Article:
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Distant Lands

Monday, 26 November 2007

North Island by Camper

In Maori, New Zealand's North Island is called Te Ika a Maui, or Maui's fish. The coastline that forms this "fish," especially in the Bay of Islands and Coromandel (Pacific Coast) regions, presents beach after inlet after cove to the explorer. Some are very popular, others less well known.  In my former life, I'd hopped a backpacker's bus from Auckland to the Coromandel and found some of my favorite beaches.  As we were planning the trip, I knew I wanted to take my family back to see them.

The trouble was, I wanted to cover a lot of ground in a week - both on foot, hiking, and on the road.  It would take a lifetime to explore the North Island properly.  Giving my family a taste of the beaches, rolling green hills, and wide blue skies was one goal.  Visiting some of the thermal regions south of Rotorua was another.   Doing it without eating out every meal was a requirement, as much for logistics as for our pocketbook.

The solution was a small camper, rented in my sister's hometown of Orewa (yet another great beach area) for the week.  One-way rentals are possible, for a fee, from the larger rental companies, as many travelers drive from Auckland to Wellington, then take a ferry to the South Island for the fiordlands, and then either fly back from Christchurch or depart for home from there.  Our plan was more circular, and based on a meet-up date with my sister and her new husband back in Orewa at the end of the week.  The small camper we rented did the trick.  It was everything we needed (transport, small kitchen, matchstick-sized bathroom) on wheels, and small enough to navigate some of the switchback logging roads we were headed for without causing an international incident.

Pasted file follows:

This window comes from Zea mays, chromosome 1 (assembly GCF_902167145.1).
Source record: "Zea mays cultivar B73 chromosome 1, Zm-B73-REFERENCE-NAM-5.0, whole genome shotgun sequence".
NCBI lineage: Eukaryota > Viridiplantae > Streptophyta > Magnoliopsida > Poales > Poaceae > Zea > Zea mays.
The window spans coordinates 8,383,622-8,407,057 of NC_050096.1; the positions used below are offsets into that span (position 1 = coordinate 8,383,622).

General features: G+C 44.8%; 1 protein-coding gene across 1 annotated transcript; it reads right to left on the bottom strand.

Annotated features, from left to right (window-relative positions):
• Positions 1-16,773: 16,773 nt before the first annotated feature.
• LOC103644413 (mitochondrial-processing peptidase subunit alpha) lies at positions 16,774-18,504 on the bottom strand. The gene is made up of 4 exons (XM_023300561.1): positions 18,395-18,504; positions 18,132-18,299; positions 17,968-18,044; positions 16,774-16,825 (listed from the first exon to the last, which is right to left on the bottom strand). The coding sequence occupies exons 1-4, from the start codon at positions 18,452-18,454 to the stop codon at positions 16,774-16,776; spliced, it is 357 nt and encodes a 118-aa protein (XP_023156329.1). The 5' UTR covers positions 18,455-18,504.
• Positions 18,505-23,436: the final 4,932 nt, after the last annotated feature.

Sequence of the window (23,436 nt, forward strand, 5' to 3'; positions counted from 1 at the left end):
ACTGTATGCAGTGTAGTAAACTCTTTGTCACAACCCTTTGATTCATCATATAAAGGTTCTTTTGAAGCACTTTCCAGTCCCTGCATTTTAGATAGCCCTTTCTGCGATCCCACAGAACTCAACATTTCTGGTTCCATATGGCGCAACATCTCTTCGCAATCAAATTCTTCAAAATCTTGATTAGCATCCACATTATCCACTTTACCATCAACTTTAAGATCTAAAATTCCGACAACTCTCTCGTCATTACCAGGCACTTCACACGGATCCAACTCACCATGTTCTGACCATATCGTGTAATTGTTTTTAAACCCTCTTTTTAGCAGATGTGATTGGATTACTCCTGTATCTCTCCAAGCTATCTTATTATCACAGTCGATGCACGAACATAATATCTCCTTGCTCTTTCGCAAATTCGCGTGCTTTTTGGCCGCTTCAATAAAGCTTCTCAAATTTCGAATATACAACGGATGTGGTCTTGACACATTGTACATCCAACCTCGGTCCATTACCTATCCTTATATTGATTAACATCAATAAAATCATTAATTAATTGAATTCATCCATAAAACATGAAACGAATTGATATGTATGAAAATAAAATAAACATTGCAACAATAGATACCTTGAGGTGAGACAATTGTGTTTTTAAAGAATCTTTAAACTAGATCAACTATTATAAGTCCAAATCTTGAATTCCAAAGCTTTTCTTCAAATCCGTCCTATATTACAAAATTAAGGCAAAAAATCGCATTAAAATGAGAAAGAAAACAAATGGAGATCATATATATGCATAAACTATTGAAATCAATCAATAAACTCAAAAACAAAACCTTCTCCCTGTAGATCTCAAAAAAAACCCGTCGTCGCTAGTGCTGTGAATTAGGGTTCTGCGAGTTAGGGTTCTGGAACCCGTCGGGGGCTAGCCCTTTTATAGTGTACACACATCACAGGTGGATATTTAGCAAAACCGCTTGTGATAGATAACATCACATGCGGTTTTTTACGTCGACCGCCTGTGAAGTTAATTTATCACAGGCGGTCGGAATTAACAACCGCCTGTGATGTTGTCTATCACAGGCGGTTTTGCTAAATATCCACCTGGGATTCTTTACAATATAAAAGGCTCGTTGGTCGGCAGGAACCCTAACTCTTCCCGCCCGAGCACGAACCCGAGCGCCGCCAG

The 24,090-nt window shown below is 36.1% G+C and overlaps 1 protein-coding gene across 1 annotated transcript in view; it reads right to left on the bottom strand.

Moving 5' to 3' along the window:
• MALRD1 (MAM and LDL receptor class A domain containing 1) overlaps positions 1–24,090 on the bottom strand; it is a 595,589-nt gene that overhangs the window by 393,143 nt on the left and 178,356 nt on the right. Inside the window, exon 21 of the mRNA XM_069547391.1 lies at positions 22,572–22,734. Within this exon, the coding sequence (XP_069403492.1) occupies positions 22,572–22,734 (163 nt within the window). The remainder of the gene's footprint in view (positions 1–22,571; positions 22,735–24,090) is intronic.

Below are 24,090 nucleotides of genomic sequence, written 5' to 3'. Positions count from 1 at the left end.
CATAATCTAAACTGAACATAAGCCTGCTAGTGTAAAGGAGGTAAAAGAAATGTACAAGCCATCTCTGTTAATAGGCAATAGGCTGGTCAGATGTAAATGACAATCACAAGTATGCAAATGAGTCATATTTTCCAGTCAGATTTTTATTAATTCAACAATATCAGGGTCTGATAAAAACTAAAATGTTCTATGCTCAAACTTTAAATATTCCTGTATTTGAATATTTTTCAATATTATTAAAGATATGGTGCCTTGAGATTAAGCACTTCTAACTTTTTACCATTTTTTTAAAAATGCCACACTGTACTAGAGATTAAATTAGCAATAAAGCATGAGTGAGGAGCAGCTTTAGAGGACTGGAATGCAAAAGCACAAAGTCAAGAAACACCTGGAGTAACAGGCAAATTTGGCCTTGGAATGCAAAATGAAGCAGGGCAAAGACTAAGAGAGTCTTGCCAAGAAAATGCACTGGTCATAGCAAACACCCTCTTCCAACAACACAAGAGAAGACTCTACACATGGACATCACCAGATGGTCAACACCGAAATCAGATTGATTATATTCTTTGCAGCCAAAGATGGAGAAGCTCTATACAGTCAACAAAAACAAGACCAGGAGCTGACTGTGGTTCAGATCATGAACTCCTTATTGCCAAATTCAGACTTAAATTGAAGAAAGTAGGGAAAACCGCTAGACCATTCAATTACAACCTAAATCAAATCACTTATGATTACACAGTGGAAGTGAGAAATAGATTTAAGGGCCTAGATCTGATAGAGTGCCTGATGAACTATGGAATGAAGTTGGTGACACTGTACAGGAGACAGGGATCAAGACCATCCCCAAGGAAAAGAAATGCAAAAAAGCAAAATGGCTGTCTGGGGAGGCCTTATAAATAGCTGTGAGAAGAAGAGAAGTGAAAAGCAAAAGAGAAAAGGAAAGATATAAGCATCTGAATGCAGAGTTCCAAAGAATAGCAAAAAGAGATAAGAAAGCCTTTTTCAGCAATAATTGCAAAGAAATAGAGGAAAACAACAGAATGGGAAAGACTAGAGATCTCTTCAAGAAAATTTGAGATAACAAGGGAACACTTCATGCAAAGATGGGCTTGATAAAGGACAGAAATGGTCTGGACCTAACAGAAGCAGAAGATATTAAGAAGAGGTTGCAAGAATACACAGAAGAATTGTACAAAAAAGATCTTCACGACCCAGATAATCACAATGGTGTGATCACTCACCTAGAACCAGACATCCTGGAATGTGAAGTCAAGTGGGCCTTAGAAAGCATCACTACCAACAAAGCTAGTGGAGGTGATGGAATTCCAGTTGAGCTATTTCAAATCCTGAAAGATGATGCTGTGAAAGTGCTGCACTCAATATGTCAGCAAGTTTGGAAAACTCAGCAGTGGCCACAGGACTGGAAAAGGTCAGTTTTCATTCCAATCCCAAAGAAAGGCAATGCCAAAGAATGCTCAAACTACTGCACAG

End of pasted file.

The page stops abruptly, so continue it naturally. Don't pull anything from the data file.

Her car seat attached to the far back seat, and I spent a lot of time on our drives riding back there, looking out the wide windows at the passing scenery, and singing songs (you know you've been driving a long time when Old MacDonald's farm has not only a cow and a duck but also an emu, a tiger, a giraffe, and a box of old socks).  But much more of our time was spent on our feet - hiking the oceanside paths from the great campsites we found on the way.  The New Zealand tourist bureau distributes regularly-updated accommodation guides for each region, and we were able to call ahead and reserve camper spaces, including one overlooking a gorgeous beach, fairly easily in November.
Posted in Infant : Sept.-Nov. : South Pacific by Fran W. at 9:22 AMPermalink

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